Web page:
Health D-G: Shipment of 200,000 Covid-19 rapid test kits delayed, likely arriving next week

Selcare health officers take samples during a free screening of Covid-19 organised by the Selangor gtate government at Dewan Musa Muda, Shah Alam April 19, 2020. — Picture by Miera Zulyana
Selcare health officers take samples during a free screening of Covid-19 organised by the Selangor gtate government at Dewan Musa Muda, Shah Alam April 19, 2020. — Picture by Miera Zulyana

KUALA LUMPUR, April 25 — The government has ordered up to 200,000 rapid antigen test kits from South Korea that had been scheduled to arrive yesterday, but the delivery has since been delayed to next week, Health Director-General Datuk Dr Noor Hisham Abdullah said today.

The new test kits are expected to bolster the government’s ability for mass testing, which many health experts have called for as concerns mount over the unknown rate of community infections.

As of April 24 close to 15,000 daily tests have been conducted. Dr Noor Hisham said the daily reverse transcription polymerase chain reaction (RT-PCR) test capacity now stood at 16,385.

“It should have arrived yesterday but there is a delay,” he said during the ministry’s daily press briefing on the Covid-19 situation.

“We anticipate it will arrive by next week.”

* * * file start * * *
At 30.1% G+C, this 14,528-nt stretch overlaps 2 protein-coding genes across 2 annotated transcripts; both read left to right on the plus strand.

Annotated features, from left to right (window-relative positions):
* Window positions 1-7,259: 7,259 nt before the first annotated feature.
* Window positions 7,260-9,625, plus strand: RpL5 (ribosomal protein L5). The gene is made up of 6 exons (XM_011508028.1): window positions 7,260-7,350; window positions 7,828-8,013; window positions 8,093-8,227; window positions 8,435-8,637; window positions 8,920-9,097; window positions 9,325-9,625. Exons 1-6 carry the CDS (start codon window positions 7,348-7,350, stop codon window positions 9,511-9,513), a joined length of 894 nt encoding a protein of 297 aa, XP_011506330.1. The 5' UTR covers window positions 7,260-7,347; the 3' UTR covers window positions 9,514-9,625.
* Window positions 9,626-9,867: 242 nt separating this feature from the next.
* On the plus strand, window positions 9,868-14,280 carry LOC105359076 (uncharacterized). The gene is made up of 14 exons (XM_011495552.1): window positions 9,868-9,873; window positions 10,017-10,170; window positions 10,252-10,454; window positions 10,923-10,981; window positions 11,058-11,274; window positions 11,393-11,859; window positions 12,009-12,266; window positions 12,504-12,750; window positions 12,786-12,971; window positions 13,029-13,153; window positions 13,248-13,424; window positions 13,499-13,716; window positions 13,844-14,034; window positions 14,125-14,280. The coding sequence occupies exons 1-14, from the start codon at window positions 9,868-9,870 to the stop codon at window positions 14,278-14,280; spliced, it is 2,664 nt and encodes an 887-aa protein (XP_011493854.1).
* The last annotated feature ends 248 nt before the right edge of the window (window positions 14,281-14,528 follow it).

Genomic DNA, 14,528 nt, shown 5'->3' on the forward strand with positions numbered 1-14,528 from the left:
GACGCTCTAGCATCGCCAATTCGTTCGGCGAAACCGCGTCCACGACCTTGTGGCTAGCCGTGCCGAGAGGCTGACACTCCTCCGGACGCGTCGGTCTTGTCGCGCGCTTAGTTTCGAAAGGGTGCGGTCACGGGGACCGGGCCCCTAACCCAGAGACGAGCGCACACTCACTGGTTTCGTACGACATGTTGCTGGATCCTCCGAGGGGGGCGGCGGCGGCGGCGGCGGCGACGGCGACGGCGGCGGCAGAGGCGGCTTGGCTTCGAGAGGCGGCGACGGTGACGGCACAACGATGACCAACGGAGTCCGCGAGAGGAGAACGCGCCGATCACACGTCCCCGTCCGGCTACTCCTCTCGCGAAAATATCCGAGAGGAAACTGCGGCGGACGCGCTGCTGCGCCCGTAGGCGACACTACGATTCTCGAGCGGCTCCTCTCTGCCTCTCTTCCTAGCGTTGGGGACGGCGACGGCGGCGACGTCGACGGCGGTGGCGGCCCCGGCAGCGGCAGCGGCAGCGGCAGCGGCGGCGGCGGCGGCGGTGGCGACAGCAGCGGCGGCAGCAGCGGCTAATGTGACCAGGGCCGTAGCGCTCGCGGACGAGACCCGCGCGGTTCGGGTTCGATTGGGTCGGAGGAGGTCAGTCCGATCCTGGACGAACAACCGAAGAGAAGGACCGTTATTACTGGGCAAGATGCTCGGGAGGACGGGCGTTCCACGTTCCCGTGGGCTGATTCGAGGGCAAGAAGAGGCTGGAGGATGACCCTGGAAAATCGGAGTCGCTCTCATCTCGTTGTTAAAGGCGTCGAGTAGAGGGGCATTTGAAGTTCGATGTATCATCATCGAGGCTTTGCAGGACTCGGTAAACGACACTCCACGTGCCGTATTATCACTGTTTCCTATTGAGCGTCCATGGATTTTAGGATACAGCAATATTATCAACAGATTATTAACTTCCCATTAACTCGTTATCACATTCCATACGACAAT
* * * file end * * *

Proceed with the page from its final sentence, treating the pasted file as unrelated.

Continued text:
Malaysia has adopted a “targeted approach” to testing by zooming in on clusters, their close contacts and their immediate surroundings. 

In the last few weeks, there have been more calls for mass community testing after the MOH said it found infection cases with no links to the main existing clusters, but Dr Noor Hisham had said that the government would continue to use the targeted approach.

Today, the Health D-G said the rate of positive cases found for every ten tests suggest that the ministry’s testing rate is satisfactory, in accordance with the recommendation made by the World Health Organisation.

“Let’s say if we do 10 tests and more than one or, say, four positive cases that means there are more unidentified cases,” he told today’s briefing.

“We have to detect at least 10 per cent (for every 10 tests). 

“And if you look at the number of individual tests we’ve screened or taken samples of 132,361 which is equivalent to 4.3 per cent, which is better than the threshold set by the WHO.”

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